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An uncomfortable place, like the back of a Volkswagen

It’s a toss-up between whether to be happy or sad that Volkswagen is re-retiring the Rabbit badge and bringing back the Golf. (These are the issues we use to distract ourselves when our NCAA bracket dissolves into disaster — thanks for nothing, Memphis.) From a noun perspective, we’re much more interested in rabbits than golf, given our unmentionable handicap on the course. And while rabbits dig up our garden every year, as well as produce biopellets that our dog finds very, very tasty, they at least inspire thoughts of rapid vroom movement and furry cuteness.

Biography Resource Center has a number of biographies of Volkswagen folk, including the fellow who took over the company as the Rabbit became a Beetle-replacing staple for the company, Carl H. Hahn.

Born near the Czech border, in Chemnitz (now Karl-Marx-Stadt in East Germany), Hahn was educated at schools in Germany, Switzerland, France, Italy and England. He received his doctorate in 1952 from the University of Bern, writing his thesis on the economic unification of Europe. After further study at the University of Perugia in Italy, he wrote a book in 1953 on the European coal and steel community, entitled The Schuman Plan. The young economist had early ties to the automobile business. His father had served on the board of the German automaker Auto-Union, the forerunner of Audi (now a division of Volkswagen), and during summer vacations Hahn had worked for the Swiss importer of Nash automobiles. Hahn trained briefly with Italian automaker Fiat in 1952 before joining the Organization of European Economic Cooperation in Paris as an administrative officer, where he helped organize the European Productivity Agency.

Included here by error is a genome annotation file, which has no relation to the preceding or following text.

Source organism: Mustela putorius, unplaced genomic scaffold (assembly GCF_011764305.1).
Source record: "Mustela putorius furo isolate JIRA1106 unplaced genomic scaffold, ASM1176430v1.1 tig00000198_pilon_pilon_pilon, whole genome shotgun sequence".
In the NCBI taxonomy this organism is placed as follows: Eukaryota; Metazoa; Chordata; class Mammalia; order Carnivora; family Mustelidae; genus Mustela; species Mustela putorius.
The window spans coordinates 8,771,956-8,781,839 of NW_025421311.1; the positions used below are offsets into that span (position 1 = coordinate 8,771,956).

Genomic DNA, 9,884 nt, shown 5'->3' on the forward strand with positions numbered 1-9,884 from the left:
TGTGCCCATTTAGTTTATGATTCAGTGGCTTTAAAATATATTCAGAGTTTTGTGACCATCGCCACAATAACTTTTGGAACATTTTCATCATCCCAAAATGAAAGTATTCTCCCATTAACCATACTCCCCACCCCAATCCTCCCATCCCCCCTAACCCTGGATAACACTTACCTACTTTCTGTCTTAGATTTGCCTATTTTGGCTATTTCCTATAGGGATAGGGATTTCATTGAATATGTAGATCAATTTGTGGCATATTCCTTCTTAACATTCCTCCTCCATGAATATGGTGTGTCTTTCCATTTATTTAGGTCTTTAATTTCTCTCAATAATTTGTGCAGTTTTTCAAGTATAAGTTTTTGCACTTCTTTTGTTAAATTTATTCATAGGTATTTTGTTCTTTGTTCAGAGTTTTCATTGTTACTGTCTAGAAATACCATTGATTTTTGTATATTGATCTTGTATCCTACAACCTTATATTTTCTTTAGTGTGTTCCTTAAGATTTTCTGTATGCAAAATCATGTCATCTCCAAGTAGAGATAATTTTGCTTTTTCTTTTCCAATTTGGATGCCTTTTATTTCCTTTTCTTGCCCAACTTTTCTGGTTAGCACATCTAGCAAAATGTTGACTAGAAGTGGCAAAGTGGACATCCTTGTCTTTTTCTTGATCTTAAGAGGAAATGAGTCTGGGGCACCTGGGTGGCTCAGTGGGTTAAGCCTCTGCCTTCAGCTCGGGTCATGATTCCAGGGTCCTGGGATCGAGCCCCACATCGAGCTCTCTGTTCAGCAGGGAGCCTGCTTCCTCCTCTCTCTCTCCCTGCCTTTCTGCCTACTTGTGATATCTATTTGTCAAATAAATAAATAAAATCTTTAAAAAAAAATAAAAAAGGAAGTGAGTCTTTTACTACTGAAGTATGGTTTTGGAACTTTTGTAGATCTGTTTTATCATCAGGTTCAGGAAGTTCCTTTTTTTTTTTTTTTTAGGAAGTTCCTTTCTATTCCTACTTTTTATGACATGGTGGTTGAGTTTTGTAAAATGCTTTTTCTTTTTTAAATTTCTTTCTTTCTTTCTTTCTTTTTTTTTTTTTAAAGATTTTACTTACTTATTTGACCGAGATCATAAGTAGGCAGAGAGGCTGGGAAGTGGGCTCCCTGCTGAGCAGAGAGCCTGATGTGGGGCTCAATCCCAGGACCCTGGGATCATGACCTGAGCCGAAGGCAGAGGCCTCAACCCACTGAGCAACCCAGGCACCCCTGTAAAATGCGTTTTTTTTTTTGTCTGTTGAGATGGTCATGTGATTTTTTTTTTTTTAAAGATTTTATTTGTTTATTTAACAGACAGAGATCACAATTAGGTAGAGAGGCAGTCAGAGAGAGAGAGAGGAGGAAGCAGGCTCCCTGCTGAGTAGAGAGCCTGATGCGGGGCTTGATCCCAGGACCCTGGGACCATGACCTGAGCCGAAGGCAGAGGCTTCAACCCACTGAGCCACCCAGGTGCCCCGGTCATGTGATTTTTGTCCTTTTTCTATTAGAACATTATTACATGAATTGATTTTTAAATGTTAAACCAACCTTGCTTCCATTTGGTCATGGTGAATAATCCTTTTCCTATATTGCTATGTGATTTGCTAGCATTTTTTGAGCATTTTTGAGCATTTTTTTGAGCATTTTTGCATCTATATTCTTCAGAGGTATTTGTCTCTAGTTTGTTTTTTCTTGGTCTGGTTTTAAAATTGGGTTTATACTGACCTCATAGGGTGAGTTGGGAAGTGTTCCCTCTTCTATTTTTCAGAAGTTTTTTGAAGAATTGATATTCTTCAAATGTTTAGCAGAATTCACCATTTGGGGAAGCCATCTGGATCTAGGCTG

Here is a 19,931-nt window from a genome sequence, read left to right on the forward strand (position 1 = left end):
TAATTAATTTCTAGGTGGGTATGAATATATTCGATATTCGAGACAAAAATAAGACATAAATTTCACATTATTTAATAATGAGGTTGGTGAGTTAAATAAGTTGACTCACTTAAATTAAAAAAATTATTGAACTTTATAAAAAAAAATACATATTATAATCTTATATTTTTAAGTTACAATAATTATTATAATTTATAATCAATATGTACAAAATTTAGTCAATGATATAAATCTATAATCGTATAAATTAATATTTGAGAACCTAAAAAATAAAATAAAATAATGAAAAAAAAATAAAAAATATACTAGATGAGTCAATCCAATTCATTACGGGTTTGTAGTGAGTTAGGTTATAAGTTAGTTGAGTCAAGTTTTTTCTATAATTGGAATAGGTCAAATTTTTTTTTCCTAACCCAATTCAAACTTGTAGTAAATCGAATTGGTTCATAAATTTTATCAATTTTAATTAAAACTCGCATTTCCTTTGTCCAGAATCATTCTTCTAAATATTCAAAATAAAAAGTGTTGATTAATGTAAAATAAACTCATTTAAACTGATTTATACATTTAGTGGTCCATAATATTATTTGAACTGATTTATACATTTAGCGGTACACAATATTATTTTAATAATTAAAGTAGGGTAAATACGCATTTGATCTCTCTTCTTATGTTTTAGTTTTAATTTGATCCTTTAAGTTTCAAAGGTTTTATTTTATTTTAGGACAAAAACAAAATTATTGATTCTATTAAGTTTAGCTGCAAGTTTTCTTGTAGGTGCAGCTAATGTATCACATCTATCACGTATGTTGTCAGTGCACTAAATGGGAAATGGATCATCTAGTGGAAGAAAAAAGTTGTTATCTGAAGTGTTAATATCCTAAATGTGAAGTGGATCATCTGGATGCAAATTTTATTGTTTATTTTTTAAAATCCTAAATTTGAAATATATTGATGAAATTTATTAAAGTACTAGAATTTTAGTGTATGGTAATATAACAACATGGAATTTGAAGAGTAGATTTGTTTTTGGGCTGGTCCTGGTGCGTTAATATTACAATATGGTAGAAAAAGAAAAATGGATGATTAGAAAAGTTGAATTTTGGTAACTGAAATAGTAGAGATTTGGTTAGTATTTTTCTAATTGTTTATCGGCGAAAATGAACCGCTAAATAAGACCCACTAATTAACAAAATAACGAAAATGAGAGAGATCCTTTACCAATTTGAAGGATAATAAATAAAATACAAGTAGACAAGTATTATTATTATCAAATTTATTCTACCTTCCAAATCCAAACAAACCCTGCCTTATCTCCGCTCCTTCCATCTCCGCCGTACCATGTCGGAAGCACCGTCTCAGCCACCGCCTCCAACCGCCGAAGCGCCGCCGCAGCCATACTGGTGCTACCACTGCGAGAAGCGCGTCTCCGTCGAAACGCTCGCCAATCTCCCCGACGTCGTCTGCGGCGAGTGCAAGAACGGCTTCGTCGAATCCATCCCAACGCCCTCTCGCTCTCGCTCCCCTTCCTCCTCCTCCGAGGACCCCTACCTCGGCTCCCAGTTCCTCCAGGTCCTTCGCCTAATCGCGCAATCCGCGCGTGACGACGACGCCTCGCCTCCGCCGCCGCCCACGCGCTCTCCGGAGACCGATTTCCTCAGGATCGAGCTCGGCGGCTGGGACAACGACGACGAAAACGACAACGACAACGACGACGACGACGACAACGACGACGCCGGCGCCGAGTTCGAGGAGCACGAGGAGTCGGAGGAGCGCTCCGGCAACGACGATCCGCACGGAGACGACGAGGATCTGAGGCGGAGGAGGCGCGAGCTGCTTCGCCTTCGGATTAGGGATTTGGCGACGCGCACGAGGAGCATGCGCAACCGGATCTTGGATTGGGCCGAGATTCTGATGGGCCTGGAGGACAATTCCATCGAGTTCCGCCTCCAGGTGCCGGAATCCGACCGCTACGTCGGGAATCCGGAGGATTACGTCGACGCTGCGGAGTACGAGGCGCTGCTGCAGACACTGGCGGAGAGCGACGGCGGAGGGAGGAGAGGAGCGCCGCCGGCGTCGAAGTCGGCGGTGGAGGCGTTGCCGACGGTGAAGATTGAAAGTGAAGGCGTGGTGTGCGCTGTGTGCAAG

[During the 1970s], Volkswagen had slipped into a worldwide sales crisis under first Lotz, then Rudolph Leiding. Its problems stemmed in part from the age of the Beetle and from the rise of Japanese auto sales on several fronts, including the lucrative American market. Leiding is credited with promoting the development of a modern successor to the Beetle, the 1975 Golf (sold in the United States as the Rabbit). His successor Toni Schmuecker implemented the board’s decision to begin U.S. production, and a Rabbit assembly plant was opened in Westmoreland, Pennsylvania, in 1978. When Schmuecker announced his impending retirement in 1981 because of ill health, the Vorstand elected Hahn as its chairman, effective January 1, 1982.

Other interesting Volk folk in BioRC: former leader Wolfgang Bernhard, Bernd Pischetsrieder (a change agent from BMW who introduced a number of luxury models to the company, including the Phaeton), designer Giorgetto Giugiaro, author Wallace Markfield, AI researcher Sebastian Thrun, and everybody’s favorite Volkswagen driver, Ted Bundy.

The crimes were dubbed the “Ted Murders”–one of the victims had last been seen in the company of a man calling himself by that name; this man reportedly drove a Volkswagen. Bundy was in fact implicated in the murders as early as July 1974, when Beth Archer anonymously tipped off police after seeing a composite sketch of the suspect. Bundy’s carefully groomed public image, however, dissuaded authorities from pursuing the lead. In August 1975 Bundy was arrested for evading a police officer who had attempted to pull him over on a traffic violation; a search of his 1968 Volkswagen yielded items such as a ski mask, an ice pick, and handcuffs. In October 1975 he was identified in a police lineup by Carol DaRonch, whom he had attempted to abduct. He was found guilty of aggravated kidnapping on 1 March 1976 and sentenced to one to fifteen years in Utah State Prison.

It was a Volkswagen Beetle.

Sources:
“Carl H. Hahn.” Contemporary Newsmakers 1986, Issue Cumulation. Gale Research, 1987.
“Theodore Robert Bundy.” The Scribner Encyclopedia of American Lives, Volume 2: 1986-1990. Charles Scribner’s Sons, 1999.

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Posted on: March 27, 2009, 4:40 pm Category: Factoids Tagged with: , , ,

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